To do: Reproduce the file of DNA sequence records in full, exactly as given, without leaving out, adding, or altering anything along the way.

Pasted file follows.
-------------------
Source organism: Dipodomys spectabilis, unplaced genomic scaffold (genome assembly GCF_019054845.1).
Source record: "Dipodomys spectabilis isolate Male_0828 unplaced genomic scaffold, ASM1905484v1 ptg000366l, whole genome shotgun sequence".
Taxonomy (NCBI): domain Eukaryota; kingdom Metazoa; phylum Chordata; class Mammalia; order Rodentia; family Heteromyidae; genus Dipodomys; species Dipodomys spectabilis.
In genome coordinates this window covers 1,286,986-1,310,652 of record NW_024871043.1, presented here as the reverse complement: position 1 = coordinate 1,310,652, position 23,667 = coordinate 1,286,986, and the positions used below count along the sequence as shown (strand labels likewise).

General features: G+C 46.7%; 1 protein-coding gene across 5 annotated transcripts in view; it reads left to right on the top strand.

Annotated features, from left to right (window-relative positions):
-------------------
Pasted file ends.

Source organism: Dipodomys spectabilis, unplaced genomic scaffold (genome assembly GCF_019054845.1).
Source record: "Dipodomys spectabilis isolate Male_0828 unplaced genomic scaffold, ASM1905484v1 ptg000366l, whole genome shotgun sequence".
Taxonomy (NCBI): domain Eukaryota; kingdom Metazoa; phylum Chordata; class Mammalia; order Rodentia; family Heteromyidae; genus Dipodomys; species Dipodomys spectabilis.
In genome coordinates this window covers 1,286,986-1,310,652 of record NW_024871043.1, presented here as the reverse complement: position 1 = coordinate 1,310,652, position 23,667 = coordinate 1,286,986, and the positions used below count along the sequence as shown (strand labels likewise).

General features: G+C 46.7%; 1 protein-coding gene across 5 annotated transcripts in view; it reads left to right on the top strand.

Annotated features, from left to right (window-relative positions):